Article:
by Cara Murphy, Staff Writer
2013 started off as a significant year for proponents of gay rights with the momentum giving no sign of slowing down. From Barack Obama’s inauguration address which stated that, “Our journey is not complete until our gay brothers and sisters are treated like anyone else under the law,” to Hillary Clinton’s recent vocal support of same-sex marriage, the past several weeks suggest that an overhaul of the issue of marriage equality may be coming in the near future.
In February, now former Defense Secretary Leon Panetta announced that there would be an extension of a number of benefits available to those who are in same-sex relationships. However, there would be limits due to the Defense of Marriage Act (DOMA), if same-sex couples are willing to sign the military’s “Declaration of Domestic Partnership” form they would be entitled to benefits previously unavailable to then such as the ability to access commissaries, the right to visit their partners in military hospital, and survivor benefits. There is no official number showing how many couples would benefit from these changes, but it is estimated that over 9,000 active duty and National Guard troops and 8,000 retirees would seek such benefits when they go into affect no later than Fall 2013. Items that would still be unavailable to same-sex couples would include housing-benefits and health care coverage.
The Supreme Court has heard arguments regarding both California’s Proposition 8 and DOMA. This was the first time that SCOTUS has heard a case regarding same-sex marriage, and it is believed that this will define the court’s legacy. California’s Proposition 8, which stated that marriage is to be limited to a union between a male and a female, was approved by a vote of 52.3% to 47.7% in November 2008. Though opponents of the proposition state that this act violates their ability to obtain equal rights, supporters suggest that the Supreme Court should allow public to determine the way they want to handle such an issue. DOMA, passed in 1996, defines marriage for federal purposes as a union between only a man and a woman. So while there are a number of states including New York that allow couples to be married, for federal purposes the marriage is invalid; a couple that is married for New York purposes has no legal standing when they enter Pennsylvania which does not recognize same-sex marriages. DOMA has already been struck down in four federal district courts and two appeals courts so this Supreme Court hearing on the act has been a long time coming.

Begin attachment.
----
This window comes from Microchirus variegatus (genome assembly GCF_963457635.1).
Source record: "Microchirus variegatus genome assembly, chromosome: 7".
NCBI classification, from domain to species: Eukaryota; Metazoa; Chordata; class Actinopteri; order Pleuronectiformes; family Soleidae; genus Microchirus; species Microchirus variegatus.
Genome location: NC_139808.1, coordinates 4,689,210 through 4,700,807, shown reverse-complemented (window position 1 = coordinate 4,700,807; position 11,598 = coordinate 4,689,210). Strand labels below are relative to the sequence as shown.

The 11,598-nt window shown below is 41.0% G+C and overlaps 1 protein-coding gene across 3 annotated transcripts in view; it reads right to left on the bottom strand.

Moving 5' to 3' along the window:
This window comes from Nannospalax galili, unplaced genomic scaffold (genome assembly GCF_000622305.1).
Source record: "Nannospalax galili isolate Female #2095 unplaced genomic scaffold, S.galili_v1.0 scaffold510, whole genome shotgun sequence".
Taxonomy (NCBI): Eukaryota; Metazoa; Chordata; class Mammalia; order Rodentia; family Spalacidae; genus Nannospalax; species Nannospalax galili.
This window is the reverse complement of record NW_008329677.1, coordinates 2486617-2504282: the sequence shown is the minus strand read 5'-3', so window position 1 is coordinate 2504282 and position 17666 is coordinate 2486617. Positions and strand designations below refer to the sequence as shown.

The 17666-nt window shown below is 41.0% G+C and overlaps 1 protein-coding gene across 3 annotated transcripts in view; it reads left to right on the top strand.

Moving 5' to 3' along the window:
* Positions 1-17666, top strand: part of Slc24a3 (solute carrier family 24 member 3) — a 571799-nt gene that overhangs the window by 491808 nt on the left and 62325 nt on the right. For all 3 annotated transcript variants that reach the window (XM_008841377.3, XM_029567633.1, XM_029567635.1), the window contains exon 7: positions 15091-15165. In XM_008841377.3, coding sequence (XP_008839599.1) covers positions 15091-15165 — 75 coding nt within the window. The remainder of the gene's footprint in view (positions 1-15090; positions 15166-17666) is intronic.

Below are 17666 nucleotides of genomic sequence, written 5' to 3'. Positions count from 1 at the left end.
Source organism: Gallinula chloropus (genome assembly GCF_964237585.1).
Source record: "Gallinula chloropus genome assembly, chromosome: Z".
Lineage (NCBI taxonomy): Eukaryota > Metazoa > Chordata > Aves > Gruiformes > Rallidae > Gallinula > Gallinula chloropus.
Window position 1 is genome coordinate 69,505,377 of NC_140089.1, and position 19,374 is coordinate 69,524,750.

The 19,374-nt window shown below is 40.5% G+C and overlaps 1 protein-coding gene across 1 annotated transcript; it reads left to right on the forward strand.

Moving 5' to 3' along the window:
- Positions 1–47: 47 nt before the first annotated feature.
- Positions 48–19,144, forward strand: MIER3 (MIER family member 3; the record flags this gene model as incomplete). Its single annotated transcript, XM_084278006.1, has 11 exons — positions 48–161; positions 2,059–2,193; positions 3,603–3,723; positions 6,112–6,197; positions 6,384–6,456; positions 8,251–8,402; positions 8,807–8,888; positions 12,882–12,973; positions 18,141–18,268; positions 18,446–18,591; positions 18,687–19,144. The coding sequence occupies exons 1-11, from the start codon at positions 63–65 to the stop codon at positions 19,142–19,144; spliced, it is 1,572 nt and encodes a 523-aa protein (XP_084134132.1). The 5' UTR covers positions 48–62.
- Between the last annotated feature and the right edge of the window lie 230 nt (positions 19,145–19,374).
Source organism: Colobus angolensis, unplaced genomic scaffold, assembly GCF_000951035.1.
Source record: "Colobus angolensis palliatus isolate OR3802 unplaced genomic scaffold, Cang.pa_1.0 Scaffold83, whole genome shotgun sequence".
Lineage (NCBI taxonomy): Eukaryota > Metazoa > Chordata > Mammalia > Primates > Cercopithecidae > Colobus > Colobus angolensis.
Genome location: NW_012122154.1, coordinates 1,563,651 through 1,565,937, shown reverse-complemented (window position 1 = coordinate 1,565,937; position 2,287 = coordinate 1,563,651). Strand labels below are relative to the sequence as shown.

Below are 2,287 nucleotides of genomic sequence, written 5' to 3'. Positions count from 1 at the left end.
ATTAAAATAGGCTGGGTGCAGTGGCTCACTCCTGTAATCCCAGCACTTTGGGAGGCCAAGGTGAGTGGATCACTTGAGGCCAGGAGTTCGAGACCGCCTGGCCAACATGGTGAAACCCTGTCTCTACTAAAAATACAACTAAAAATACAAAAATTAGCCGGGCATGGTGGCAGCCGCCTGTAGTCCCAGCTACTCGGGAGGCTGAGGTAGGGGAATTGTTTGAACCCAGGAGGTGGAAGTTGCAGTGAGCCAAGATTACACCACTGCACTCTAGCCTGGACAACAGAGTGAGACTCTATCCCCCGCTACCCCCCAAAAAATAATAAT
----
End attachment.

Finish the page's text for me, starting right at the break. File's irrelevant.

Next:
Hearings on Proposition 8 were heard on March 26 and the arguments concerning DOMA were heard the following day. Though it is expected that a ruling on this cases will not come until the summer, it is believed that these hearings will spark great debate concerning same-sex marriage.
2013 is proving to be a year of major changes regarding gay rights.